Thomas Rainer s book, The Unexpected Journey, is a compilation of stories of people who formerly embraced various beliefs, disbeliefs, and religions — Mormonism, atheism, Judaism, Buddhism, the New Age movement, agnosticism, witchcraft, Islam, universalism, etc. — but discovered and accepted Christianity . While I am persuaded that most, if not all, of those whose stories are told obeyed a perverted gospel (Galatians 1:6-9) and became a part of denominationalism instead of the one true church, and while Rainer is not a preacher for a church of Christ, but a dean for a Southern Baptist Theological Seminary, I read the book (more accurately, listened to the book in audio form) to better educate myself as to how to reach Mormons, atheist, Jews, Buddhist, Muslims, etc. with the gospel. While each story told is different, there does seem to be a common refrain that was the determining factor in leading these people to Christianity — God s love, His grace, and the forgiveness of sins offered in Jesus Christ.
Hearing that God s love, His grace, and the forgiveness of sins leads people to Christ is not surprising to most Christians. God s love, His grace, and the forgiveness of sins are at the heart of the gospel. In Romans, a book in which the apostle Paul declared the gospel to be the power of God to salvation (Romans 1:16), Paul affirmed that we are justified freely by His (God s h.h.) grace through the redemption (the forgiveness of sins, Ephesians 1:7, h.h.) that is in Christ Jesus, whom God set forth as a propitiation by His blood, through faith (Romans 3:24-25). Furthermore, Paul stated, But God demonstrates His own love toward us, in that while we were still sinners, Christ died for us (Romans 5:8). While academically we Christians know that God s love, His grace, and the forgiveness of sins are a part of the gospel s message and, therefore, an effective entreaty for Christ, how well do we communicate this appeal to others and use it to win souls to Christ?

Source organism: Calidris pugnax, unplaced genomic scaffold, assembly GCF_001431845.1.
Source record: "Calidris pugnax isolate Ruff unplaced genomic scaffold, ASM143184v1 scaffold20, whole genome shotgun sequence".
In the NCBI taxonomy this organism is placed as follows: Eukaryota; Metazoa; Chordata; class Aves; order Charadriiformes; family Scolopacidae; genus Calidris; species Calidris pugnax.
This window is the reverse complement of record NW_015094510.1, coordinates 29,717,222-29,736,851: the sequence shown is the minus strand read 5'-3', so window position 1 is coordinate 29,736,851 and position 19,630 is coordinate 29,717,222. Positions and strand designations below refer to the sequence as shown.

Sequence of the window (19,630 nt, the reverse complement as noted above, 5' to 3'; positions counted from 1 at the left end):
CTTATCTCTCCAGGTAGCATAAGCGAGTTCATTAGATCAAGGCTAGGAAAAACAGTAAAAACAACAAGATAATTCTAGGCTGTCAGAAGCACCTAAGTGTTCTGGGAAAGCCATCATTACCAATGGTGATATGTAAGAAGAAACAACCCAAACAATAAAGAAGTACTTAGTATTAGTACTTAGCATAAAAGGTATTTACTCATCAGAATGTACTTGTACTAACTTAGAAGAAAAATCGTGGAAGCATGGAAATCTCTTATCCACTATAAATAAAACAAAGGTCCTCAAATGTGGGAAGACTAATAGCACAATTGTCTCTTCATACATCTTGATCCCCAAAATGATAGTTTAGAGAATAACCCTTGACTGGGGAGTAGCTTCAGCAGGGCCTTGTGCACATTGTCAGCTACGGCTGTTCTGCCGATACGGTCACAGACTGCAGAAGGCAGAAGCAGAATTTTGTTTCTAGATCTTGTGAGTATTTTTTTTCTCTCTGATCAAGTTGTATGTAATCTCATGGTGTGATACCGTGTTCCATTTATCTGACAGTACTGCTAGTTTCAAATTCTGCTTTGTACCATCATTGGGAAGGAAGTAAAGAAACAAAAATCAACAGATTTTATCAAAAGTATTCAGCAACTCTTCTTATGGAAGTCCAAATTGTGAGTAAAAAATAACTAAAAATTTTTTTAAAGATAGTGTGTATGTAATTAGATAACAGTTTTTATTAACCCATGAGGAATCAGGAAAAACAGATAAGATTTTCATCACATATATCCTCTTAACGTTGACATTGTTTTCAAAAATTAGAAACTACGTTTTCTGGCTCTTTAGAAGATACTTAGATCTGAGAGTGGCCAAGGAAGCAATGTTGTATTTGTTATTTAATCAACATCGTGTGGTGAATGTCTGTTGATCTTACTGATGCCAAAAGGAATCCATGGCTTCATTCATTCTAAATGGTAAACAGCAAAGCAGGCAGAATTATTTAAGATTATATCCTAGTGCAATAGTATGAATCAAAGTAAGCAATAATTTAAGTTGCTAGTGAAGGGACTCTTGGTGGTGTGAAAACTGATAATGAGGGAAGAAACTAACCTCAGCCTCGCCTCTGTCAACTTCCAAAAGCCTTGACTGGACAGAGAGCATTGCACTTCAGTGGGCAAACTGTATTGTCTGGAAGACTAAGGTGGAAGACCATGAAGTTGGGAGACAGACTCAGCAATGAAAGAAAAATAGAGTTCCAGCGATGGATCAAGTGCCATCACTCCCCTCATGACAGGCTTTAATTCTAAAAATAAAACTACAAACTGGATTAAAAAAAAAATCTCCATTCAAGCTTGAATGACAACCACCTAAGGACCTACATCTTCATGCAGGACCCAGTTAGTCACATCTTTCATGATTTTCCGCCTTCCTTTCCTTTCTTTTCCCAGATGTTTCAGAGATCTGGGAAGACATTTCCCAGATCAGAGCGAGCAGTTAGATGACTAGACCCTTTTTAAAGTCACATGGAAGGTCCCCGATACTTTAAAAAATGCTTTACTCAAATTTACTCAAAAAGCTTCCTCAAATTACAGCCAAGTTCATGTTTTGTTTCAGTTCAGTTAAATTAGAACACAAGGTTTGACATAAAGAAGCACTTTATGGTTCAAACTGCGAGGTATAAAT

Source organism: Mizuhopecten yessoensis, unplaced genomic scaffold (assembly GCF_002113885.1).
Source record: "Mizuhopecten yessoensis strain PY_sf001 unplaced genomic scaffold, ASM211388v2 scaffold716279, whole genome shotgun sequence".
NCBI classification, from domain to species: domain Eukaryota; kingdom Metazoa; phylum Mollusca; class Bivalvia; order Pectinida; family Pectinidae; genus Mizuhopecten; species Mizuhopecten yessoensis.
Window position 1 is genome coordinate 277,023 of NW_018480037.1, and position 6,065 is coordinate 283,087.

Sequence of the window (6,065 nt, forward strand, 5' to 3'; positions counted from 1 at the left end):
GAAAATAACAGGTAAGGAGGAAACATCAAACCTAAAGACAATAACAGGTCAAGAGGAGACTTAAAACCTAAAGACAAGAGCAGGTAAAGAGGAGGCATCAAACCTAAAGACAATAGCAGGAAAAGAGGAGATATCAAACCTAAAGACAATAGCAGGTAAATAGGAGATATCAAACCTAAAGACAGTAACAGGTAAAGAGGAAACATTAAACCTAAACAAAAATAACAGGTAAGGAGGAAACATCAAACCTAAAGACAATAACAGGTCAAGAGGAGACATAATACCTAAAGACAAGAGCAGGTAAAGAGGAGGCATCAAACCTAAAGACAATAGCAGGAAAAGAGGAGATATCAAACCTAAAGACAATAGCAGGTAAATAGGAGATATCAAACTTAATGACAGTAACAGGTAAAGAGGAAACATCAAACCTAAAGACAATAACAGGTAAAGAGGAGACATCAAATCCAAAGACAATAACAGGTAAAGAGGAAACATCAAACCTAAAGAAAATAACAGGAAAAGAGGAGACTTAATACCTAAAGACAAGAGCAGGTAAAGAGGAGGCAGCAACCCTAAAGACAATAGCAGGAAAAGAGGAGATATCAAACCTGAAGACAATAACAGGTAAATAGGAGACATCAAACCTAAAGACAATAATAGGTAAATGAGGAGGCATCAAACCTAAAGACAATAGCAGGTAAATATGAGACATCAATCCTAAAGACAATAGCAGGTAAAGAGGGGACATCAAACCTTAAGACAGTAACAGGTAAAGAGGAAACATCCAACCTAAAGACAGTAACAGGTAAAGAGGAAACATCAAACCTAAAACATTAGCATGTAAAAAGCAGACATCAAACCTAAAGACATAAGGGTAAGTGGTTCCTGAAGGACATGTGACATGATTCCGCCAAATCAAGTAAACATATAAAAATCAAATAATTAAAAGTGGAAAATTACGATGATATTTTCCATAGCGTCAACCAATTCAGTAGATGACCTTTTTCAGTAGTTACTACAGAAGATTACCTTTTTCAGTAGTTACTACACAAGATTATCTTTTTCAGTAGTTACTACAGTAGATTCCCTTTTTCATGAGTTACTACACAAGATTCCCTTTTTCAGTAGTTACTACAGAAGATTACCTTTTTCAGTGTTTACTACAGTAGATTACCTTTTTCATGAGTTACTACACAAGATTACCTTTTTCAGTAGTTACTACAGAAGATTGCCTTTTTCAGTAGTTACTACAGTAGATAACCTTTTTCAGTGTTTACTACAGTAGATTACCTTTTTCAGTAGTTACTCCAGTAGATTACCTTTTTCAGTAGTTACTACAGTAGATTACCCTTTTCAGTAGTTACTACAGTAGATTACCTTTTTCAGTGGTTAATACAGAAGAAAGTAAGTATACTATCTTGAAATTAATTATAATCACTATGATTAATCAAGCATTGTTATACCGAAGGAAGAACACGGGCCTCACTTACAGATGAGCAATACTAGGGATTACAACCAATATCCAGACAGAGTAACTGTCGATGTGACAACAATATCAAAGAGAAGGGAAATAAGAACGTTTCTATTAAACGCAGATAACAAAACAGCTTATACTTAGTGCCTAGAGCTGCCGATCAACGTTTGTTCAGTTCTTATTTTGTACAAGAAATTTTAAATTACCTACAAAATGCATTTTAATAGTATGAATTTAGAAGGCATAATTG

Suggesting that we proclaim God s love, His grace, and the forgiveness of sins offered in Christ in no way suggests that there is never a need to convict people of sin or to expose the fallacy of false religions. Sinners must be convicted of their sins in order to convince them of their need for forgiveness; those who disbelieve or espouse a false religion must see the error of their ways and the truthfulness and superiority of Christ before they will, with conviction, choose Christianity. Preach the whole counsel of God (Acts 20:27); keep back nothing that is helpful (Acts 20:20). However, we must not be so eager to condemn the lost and so brutal in our attack of error as to obscure God s love or distract from the beauty of His grace and the forgiveness of sins through Christ. Our purpose for sharing the gospel is not to condemn, but to save (John 3:17).
The gospel is the power of God to salvation for everyone who believes (Romans 1:16) — even those who, presently, are Mormons, atheist, Jews clinging to the Old Testament law, Buddhist, New Agers, agnostics, Jehovah Witnesses, witches, Muslims, those consumed in denominationalism, and the such like. We must not shy away from or fear teaching them because of their present condition. Show them the TRUTH in the context of God s love, His grace, and the promise of forgiveness of sins through Jesus. There is great power in the love of God and blood of Jesus; they are part of the gospel s message. So, make God s love, His grace, and the promise of forgiveness of sins through Jesus a common refrain in your efforts to teach others of the common salvation.